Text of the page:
Approximately 200 ng of the same bisulfite-treated PCR products used for cloning and sequencing were digested with BstUI (IGF2R, H19) or HhaI (BEGAIN) (New England Biolabs, Ipswich, MA, USA). Since both enzymes cleave only the methylated templates at CG/CG and C/GCG restriction sites, the digestion of PCR products is indicative of methylated CpGs. Digestion results were analyzed by 3% agarose gel electrophoresis containing ethidium bromide and visualization on a UV transilluminator.


The OCCs isolated were matured in vitro (IVM) as previously described [53]. In detail, 30 OCCs collected by medium sized antral follicles (3–4 mm in diameter), able to progress in meiosis in high percentage [55], were co-cultured (co-IVM) with 15 OCCs isolated from PA or from in vitro or in vivo grown EA. The co-IVM were performed in 60 µl TCM199 medium containing 2 mM glutamine, 100 µM cysteamine, (0.3 mM sodium pyruvate), 5% FCS and gonadotropins (0.1 UI/ml ovine FSH and/or 0.1 UI/ml porcine LH, USDA-pLH-B-1; National Institute of Diabetes and Digestive and Kidney Diseases, National Institutes of Health, Bethesda, MD, USA) in 96-well flat-bottom plates (NUNC, Rochester, NY, USA). IVM was carried out under mineral oil for 24 hours at 38.5°C in 5% CO2 in air with 100% of humidity. At the end of IVM, OCCs were denuded from surrounding cumulus cells and analyzed under a stereomicroscope for the presence of the extruded polar body (MII oocytes). The oocytes that reached the MII stage were tested for their developmental competence or used for bisulfite mutagenesis analysis.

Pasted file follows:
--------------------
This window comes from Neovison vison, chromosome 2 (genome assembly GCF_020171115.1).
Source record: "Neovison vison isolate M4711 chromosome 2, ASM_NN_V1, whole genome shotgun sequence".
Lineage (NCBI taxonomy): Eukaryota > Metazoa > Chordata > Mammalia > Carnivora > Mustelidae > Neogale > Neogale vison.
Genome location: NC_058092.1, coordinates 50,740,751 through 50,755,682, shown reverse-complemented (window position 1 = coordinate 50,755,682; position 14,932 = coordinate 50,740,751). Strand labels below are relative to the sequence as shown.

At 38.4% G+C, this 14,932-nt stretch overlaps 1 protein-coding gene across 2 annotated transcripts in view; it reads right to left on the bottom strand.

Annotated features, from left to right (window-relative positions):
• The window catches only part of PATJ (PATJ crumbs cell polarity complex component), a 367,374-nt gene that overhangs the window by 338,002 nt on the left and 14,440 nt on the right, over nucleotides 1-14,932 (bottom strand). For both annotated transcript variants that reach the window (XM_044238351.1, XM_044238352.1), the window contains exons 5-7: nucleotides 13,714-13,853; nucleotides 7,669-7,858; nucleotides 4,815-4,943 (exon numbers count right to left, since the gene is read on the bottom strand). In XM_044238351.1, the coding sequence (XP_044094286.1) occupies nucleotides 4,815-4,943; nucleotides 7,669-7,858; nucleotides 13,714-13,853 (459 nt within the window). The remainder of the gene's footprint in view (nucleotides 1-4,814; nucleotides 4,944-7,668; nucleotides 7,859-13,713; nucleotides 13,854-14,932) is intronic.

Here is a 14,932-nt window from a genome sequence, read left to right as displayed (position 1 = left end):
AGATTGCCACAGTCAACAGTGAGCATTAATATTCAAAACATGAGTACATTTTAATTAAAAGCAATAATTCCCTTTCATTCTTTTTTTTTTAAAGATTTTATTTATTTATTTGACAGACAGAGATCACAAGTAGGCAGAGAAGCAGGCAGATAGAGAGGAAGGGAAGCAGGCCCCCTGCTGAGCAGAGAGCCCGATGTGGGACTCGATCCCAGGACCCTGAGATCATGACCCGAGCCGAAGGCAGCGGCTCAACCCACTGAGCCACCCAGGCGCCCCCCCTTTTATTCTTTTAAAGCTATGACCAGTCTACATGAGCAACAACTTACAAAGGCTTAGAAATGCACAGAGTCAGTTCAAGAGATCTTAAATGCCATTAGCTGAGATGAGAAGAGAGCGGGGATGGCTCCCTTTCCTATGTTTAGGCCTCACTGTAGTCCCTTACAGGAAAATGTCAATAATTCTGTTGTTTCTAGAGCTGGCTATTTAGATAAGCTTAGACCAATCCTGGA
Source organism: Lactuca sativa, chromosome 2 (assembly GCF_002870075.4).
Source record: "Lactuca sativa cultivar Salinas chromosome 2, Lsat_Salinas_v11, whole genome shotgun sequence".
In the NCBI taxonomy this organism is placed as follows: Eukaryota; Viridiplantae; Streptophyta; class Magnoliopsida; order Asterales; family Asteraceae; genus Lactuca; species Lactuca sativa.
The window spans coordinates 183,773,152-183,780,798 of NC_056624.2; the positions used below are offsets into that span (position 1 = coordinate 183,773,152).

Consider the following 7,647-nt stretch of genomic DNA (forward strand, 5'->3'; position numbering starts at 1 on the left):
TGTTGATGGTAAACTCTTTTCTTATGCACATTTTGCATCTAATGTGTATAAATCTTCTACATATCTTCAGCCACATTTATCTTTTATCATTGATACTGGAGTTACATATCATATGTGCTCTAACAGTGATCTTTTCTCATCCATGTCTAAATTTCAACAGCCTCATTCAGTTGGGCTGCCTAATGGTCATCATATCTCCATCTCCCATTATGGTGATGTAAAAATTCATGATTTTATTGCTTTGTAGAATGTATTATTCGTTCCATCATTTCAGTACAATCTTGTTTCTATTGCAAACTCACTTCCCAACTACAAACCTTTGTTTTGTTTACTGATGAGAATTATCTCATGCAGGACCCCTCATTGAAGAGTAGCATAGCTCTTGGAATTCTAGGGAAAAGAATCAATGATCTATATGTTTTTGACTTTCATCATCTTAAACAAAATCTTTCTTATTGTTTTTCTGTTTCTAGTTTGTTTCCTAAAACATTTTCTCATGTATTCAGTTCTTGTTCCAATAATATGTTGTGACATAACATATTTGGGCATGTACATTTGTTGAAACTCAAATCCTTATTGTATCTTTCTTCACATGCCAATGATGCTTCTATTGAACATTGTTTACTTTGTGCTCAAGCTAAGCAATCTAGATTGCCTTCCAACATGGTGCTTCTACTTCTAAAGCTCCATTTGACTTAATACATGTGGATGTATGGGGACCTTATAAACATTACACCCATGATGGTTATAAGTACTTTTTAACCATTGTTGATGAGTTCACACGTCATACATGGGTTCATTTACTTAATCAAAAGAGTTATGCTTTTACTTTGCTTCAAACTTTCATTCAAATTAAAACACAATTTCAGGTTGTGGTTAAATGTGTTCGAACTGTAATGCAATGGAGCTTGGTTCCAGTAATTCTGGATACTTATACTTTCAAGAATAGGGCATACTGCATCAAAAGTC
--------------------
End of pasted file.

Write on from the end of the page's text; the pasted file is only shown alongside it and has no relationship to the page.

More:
The developmental competence of different categories of MII oocytes were tested either by parthenogenesis or after IVF. Mammalian parthenotes were studied in order to evaluate the exclusive roles of maternal cytoplasm/genomes in early mammalian development.

Parthenogenetic activation was carried out on matured denuded oocytes according to [62]. After 96 hours from activation, both uncleaved and cleaved oocytes were fixed, and then stained with 1% Lacmoid [62] to evaluated their developmental stage by counting the numbers of blastomeres. IVF was performed with frozen-thawed semen, obtained from rams of proven fertility. In brief, fertilization was carried out in 50 µl drops, at a concentration of 1×106 sperm/ml, at 38.5°C in a humidified atmosphere of 5% CO2 in air for 20–22 hours. After 6 days of culture, uncleaved and cleaved eggs were fixed, stained with Lacmoid [62] and analyzed.


The normalcy of data was tested with Shapiro-Whilks test before proceeding with ANOVA test, followed, when necessary by the post hoc Tukey test (Microcal Origin 6.0). The data were expressed as mean ± standard deviation (s.d.). Statistical analyses were carried out on transformed data by arctan(x). This transformation has been used to more closely meet the conformity to Gaussian distribution of data. The data were considered significant and highly significant for P<0.05 and P<0.01, respectively.


We thank Delia Nardinocchi, Maura Turriani and Domenica Cocciolone for their valuable technical assistance.

Author Contributions

Conceived and designed the experiments: BB VR SC. Performed the experiments: VC MLAG GC ODG. Analyzed the data: BB VR AC SC. Contributed reagents/materials/analysis tools: BB MM. Wrote the paper: BB VR SC MM. Revised the manuscript: BB VR SC MM.